Review: The Invited by Jennifer McMahon

For a McMahon book this was surprisingly uplifting but also contained what I consider to be her signature build up of dread. The story is told through multiple points of view and at first I wasn’t sure I liked it but as I started to see the pattern it made more sense. The points of view and experiences of each of these women matters deeply to the theme of the story – the way women viewed as different or on the outside are treated, particularly by the men whose control they chafe under or against.

I should warn you that this book may make you feel like you too could build a house – haunted or otherwise – and I hope you are quickly dissuaded of this notion. We also have more houses than people to live in them so you’d also be wasteful (end rant)

The relationships in this book were an interesting dynamic and I think they made me more stressed than the ghosts. Helen and Nate and how they were each haunted and if their marriage will survive (Nate is a skeptic to his detriment and Helen is a know it all), Olive and her father, Olive and Riley (a family full of pain and secrets), and the growth of one between Helen and Olive. Our main ghost is Hattie Breckenridge, a woman hanged as a witch, and everything is set in motion by her power and the curse of her murder. There’s just so much to tackle here and talk about thematically but I don’t want to spoil it!

This is a solid read and fans of McMahon will feel at home here, but this is definitely a novel that would appeal to readers who don’t usually read books about hauntings. The emotional core of the story is about the bonds between people and healing from loss and betrayal. It covers the way women have been treated over time and the vicious response to those who did not follow societal expectations. It’s about finding a way to communicate with the people you love. Olive experiences a strange coming of age as well but it’s easy to see yourself in her frustrations, anger, and fear. She frustrates the heck out of me but I also realize teenage girls can be totally irrational. It’s about the lines that connect mothers to daughters and the legacies passed on whether we know it or not. 

This was a 4.5 star read for me, as some of the overall structure took me out of the flow of the story even if I eventually could appreciate what it was meant to do and the stories the reader needed to see.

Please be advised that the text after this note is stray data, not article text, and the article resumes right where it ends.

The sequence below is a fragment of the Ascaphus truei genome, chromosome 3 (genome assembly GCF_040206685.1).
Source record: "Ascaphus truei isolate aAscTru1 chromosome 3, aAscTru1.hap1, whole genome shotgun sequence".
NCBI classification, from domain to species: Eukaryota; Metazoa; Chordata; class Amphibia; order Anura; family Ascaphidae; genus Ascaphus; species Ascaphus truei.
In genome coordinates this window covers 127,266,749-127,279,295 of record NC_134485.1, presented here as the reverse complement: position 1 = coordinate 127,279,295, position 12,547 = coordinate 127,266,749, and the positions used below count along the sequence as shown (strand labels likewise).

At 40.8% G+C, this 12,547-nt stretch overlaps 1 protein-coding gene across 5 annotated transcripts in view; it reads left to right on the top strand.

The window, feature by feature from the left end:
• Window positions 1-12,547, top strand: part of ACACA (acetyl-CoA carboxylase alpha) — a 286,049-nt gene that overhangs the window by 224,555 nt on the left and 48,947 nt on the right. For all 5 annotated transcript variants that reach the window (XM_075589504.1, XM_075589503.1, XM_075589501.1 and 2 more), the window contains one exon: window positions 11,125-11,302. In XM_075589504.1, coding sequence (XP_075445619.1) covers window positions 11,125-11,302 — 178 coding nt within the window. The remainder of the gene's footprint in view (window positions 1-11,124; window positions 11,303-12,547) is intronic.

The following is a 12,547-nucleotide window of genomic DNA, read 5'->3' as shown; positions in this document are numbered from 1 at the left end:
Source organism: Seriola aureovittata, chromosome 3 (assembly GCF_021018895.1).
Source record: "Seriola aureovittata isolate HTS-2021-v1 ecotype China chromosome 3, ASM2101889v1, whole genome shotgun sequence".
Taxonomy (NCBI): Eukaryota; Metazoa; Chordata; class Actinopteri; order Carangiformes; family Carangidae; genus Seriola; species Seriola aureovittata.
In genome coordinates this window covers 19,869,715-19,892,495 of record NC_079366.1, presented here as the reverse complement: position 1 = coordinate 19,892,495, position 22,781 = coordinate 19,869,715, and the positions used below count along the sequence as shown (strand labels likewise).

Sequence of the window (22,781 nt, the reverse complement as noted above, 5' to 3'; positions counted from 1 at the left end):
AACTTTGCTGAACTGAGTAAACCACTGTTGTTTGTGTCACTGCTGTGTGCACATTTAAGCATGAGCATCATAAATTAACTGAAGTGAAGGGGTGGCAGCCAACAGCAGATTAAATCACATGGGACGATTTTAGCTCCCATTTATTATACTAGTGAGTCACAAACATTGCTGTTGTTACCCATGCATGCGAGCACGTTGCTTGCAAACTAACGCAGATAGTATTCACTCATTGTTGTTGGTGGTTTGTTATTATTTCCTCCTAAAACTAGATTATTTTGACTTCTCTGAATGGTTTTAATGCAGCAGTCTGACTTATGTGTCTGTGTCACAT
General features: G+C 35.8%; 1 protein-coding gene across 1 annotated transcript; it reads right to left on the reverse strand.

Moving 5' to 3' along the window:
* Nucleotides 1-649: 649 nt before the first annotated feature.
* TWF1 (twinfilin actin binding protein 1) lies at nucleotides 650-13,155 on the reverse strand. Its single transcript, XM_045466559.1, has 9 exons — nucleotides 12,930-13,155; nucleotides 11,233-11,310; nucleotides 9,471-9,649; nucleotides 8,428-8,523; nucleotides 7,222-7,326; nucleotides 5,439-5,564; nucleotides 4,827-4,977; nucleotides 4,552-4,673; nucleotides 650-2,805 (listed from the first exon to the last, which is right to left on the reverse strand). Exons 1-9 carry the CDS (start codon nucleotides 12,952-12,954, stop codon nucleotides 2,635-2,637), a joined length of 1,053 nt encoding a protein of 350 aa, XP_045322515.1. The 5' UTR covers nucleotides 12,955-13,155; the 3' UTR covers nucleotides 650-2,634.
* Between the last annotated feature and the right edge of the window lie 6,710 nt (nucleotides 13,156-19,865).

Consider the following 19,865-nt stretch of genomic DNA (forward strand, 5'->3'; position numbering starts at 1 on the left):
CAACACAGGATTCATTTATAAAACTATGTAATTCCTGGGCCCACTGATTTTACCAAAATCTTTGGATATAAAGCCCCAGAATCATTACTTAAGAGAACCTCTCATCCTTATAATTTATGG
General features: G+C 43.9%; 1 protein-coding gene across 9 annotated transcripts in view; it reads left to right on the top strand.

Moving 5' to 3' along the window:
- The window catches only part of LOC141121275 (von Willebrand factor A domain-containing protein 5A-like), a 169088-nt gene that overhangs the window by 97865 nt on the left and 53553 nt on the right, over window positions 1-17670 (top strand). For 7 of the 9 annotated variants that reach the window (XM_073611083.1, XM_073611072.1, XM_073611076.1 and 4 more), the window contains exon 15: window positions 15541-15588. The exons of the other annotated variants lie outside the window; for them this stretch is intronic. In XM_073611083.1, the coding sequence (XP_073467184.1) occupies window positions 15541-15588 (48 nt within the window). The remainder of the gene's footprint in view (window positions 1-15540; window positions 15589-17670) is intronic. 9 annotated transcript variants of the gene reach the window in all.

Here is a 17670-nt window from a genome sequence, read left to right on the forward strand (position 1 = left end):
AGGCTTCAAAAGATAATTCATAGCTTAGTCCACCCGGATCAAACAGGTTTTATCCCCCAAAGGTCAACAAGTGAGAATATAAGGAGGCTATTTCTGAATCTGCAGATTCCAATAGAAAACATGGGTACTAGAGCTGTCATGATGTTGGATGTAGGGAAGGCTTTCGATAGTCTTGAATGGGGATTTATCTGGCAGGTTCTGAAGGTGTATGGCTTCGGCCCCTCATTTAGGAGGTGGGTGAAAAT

Review: A Line in the Dark by Malinda Lo

I did a buddy read of A Line in the Dark by Malinda Lo in February, and ended up reading the whole book in one day on the 17th. Since V was born it had been a long time since I’d had the time and the inclination to do that, which if you’ve ever had an infant should tell you a lot about my enjoyment of this book. 

Female friendships are fucked up. I think almost every woman has a story of a relationship that was more complicated than they can explain – maybe there is a romantic dynamic, a weird powerful jealousy or sense of competition, an intense secret world that you build with another person and you feel threatened when someone else infringes on it. That’s this book. While most of those experiences don’t involve murder, I think we need more of these stories.

I’m going to clarify that while we need more stories with this dyamic, this is also written to be a thriller and I think a good example of a toxic friendship, as well as a very toxic romantic relationship.

Because I have to start by saying that I think everything is Margot’s fault. Girl is a big old c-word. She is incredibly controlling of her friends and Angie as her girlfriend. While I do think Jess gets a little petulant because of her feelings about Angie, most of her anger and concern are valid. The novel is also a good example of how very difficult it is to tell our friend they are in an abusive relationship – because we still struggle to accept that being excessively controlling and causing a partner to feel guilt is abuse – no physical harm necessary. Margot’s actions towards others initiated this chain of events and even though the end really surprised me, I still blame her and she’s definitely either an all caps K on the Teen Creeps scale, if not into full on Vera territory.

This book is a solid thriller with an emotional punch. Jess is a good character in that you understand her and are also frustrated by her. You definitely doubt her and find yourself believing she’s capable of murder. 

I gave this 4 stars because I wanted more and I felt like something was missing, but I would definitely recommend it. I hope Malinda Lo writes more teen thrillers because this is so well done. It’s solidly YA, versus being an adult thriller written about teenage girls. That’s an important distinction and a hard thing to shape, and shape well.